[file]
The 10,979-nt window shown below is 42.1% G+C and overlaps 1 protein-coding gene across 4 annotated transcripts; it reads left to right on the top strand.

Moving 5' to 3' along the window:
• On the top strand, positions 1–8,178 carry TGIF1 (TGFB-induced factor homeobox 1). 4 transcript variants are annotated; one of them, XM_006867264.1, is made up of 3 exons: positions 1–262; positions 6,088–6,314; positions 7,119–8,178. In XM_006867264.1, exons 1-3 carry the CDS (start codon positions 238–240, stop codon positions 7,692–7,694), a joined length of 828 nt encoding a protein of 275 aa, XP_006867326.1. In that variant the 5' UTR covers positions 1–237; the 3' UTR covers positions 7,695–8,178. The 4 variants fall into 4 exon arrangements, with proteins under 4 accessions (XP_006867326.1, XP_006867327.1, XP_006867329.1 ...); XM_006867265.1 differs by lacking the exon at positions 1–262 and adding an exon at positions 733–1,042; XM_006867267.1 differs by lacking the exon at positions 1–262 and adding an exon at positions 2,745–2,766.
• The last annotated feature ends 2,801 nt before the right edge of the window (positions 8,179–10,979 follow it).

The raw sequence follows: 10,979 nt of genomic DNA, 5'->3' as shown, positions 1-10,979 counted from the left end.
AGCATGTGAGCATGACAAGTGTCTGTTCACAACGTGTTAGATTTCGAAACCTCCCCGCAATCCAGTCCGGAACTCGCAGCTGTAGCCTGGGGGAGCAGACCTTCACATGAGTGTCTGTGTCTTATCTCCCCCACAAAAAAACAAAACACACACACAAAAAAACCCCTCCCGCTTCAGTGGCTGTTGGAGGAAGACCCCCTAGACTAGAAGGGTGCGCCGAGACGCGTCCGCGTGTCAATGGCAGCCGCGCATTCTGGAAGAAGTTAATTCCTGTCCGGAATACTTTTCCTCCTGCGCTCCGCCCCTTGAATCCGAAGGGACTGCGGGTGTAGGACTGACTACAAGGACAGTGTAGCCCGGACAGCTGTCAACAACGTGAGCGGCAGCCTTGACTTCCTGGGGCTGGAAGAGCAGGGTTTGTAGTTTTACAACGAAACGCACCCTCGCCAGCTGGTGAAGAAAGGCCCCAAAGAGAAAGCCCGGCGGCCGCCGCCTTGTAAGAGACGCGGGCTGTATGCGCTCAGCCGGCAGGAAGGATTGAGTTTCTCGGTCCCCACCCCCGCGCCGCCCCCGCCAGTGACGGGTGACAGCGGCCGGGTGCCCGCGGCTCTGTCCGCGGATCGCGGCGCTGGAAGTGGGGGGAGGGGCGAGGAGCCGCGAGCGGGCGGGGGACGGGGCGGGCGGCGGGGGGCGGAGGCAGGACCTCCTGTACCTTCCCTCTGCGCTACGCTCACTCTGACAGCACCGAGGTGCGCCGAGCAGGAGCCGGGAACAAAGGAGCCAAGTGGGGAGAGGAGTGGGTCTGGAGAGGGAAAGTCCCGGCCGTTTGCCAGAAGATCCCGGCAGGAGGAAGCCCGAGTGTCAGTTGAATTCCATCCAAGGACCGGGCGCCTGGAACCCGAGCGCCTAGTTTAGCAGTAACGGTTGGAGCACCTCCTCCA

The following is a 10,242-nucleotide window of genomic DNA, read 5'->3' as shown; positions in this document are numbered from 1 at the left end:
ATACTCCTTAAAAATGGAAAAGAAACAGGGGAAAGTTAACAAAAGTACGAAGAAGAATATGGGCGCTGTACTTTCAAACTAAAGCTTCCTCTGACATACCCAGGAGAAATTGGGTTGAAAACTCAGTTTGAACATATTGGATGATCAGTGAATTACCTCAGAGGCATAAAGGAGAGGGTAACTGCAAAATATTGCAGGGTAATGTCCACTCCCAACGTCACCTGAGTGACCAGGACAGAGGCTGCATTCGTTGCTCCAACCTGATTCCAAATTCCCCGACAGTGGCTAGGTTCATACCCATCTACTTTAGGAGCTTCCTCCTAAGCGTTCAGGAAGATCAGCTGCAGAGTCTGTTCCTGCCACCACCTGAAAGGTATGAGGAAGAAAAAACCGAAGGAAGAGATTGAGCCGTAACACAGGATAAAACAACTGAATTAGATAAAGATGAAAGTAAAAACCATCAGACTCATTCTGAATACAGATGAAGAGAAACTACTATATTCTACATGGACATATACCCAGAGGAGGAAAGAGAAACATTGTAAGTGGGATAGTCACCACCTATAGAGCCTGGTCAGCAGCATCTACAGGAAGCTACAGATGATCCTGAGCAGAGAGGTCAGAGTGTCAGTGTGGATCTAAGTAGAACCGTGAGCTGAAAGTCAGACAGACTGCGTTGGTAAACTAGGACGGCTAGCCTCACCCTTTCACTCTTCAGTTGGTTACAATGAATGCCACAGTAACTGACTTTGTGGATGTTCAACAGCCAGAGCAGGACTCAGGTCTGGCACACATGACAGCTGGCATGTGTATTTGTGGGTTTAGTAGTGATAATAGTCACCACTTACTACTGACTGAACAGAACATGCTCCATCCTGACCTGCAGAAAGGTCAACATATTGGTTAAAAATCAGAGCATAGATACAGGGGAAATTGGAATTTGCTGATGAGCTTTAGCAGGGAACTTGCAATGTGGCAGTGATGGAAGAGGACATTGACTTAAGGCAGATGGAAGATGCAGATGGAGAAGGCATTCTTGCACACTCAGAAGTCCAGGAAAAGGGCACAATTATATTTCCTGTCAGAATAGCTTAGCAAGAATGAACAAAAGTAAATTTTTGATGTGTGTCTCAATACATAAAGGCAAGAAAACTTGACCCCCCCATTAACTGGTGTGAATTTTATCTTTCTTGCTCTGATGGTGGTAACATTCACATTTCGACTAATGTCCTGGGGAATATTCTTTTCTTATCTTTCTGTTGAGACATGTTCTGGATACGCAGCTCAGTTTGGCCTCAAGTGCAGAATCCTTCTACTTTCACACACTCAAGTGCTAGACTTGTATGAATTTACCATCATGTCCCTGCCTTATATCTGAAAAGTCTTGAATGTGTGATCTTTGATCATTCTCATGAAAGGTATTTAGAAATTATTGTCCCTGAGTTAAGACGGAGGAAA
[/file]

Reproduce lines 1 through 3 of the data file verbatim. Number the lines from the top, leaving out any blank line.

The 10,979-nt window shown below is 42.1% G+C and overlaps 1 protein-coding gene across 4 annotated transcripts; it reads left to right on the top strand.

Moving 5' to 3' along the window:
• On the top strand, positions 1–8,178 carry TGIF1 (TGFB-induced factor homeobox 1). 4 transcript variants are annotated; one of them, XM_006867264.1, is made up of 3 exons: positions 1–262; positions 6,088–6,314; positions 7,119–8,178. In XM_006867264.1, exons 1-3 carry the CDS (start codon positions 238–240, stop codon positions 7,692–7,694), a joined length of 828 nt encoding a protein of 275 aa, XP_006867326.1. In that variant the 5' UTR covers positions 1–237; the 3' UTR covers positions 7,695–8,178. The 4 variants fall into 4 exon arrangements, with proteins under 4 accessions (XP_006867326.1, XP_006867327.1, XP_006867329.1 ...); XM_006867265.1 differs by lacking the exon at positions 1–262 and adding an exon at positions 733–1,042; XM_006867267.1 differs by lacking the exon at positions 1–262 and adding an exon at positions 2,745–2,766.